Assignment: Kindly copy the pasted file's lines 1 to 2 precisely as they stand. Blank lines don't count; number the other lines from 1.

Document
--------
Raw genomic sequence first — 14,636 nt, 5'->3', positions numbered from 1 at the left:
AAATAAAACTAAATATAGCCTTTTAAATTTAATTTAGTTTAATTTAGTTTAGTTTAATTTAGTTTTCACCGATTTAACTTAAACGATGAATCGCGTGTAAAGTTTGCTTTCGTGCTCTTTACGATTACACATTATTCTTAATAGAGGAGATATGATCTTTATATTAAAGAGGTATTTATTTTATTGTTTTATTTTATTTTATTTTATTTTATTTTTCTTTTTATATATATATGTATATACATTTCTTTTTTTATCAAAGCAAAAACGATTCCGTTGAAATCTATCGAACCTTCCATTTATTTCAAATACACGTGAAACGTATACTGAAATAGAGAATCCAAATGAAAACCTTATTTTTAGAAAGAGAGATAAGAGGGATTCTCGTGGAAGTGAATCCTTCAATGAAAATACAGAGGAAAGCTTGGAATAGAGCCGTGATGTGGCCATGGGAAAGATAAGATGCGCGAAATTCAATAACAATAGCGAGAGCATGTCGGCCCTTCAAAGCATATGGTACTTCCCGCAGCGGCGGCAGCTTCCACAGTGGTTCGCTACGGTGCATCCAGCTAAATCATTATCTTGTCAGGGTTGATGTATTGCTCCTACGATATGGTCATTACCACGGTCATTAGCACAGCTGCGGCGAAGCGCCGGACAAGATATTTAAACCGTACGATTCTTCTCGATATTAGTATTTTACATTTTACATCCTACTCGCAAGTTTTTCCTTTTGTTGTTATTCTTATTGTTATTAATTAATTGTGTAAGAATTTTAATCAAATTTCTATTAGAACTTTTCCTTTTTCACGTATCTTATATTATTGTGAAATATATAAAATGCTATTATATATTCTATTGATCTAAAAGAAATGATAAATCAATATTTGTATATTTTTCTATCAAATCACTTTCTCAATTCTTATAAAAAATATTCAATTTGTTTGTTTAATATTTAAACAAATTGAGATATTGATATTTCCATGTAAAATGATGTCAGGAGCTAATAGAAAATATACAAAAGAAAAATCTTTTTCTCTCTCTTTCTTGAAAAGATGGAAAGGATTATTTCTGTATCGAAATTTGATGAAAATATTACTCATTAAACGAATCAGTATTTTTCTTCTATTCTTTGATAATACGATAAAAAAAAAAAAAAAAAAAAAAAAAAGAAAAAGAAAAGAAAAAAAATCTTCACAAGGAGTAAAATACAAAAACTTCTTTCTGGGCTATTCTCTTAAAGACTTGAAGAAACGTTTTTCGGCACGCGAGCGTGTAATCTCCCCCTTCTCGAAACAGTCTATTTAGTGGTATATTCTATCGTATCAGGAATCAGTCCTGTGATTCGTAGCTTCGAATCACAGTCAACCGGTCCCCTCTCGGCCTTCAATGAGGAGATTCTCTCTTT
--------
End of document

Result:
Raw genomic sequence first — 14,636 nt, 5'->3', positions numbered from 1 at the left:
AAATAAAACTAAATATAGCCTTTTAAATTTAATTTAGTTTAATTTAGTTTAGTTTAATTTAGTTTTCACCGATTTAACTTAAACGATGAATCGCGTGTAAAGTTTGCTTTCGTGCTCTTTACGATTACACATTATTCTTAATAGAGGAGATATGATCTTTATATTAAAGAGGTATTTATTTTATTGTTTTATTTTATTTTATTTTATTTTATTTTTCTTTTTATATATATATGTATATACATTTCTTTTTTTATCAAAGCAAAAACGATTCCGTTGAAATCTATCGAACCTTCCATTTATTTCAAATACACGTGAAACGTATACTGAAATAGAGAATCCAAATGAAAACCTTATTTTTAGAAAGAGAGATAAGAGGGATTCTCGTGGAAGTGAATCCTTCAATGAAAATACAGAGGAAAGCTTGGAATAGAGCCGTGATGTGGCCATGGGAAAGATAAGATGCGCGAAATTCAATAACAATAGCGAGAGCATGTCGGCCCTTCAAAGCATATGGTACTTCCCGCAGCGGCGGCAGCTTCCACAGTGGTTCGCTACGGTGCATCCAGCTAAATCATTATCTTGTCAGGGTTGATGTATTGCTCCTACGATATGGTCATTACCACGGTCATTAGCACAGCTGCGGCGAAGCGCCGGACAAGATATTTAAACCGTACGATTCTTCTCGATATTAGTATTTTACATTTTACATCCTACTCGCAAGTTTTTCCTTTTGTTGTTATTCTTATTGTTATTAATTAATTGTGTAAGAATTTTAATCAAATTTCTATTAGAACTTTTCCTTTTTCACGTATCTTATATTATTGTGAAATATATAAAATGCTATTATATATTCTATTGATCTAAAAGAAATGATAAATCAATATTTGTATATTTTTCTATCAAATCACTTTCTCAATTCTTATAAAAAATATTCAATTTGTTTGTTTAATATTTAAACAAATTGAGATATTGATATTTCCATGTAAAATGATGTCAGGAGCTAATAGAAAATATACAAAAGAAAAATCTTTTTCTCTCTCTTTCTTGAAAAGATGGAAAGGATTATTTCTGTATCGAAATTTGATGAAAATATTACTCATTAAACGAATCAGTATTTTTCTTCTATTCTTTGATAATACGATAAAAAAAAAAAAAAAAAAAAAAAAAAGAAAAAGAAAAGAAAAAAAATCTTCACAAGGAGTAAAATACAAAAACTTCTTTCTGGGCTATTCTCTTAAAGACTTGAAGAAACGTTTTTCGGCACGCGAGCGTGTAATCTCCCCCTTCTCGAAACAGTCTATTTAGTGGTATATTCTATCGTATCAGGAATCAGTCCTGTGATTCGTAGCTTCGAATCACAGTCAACCGGTCCCCTCTCGGCCTTCAATGAGGAGATTCTCTCTTT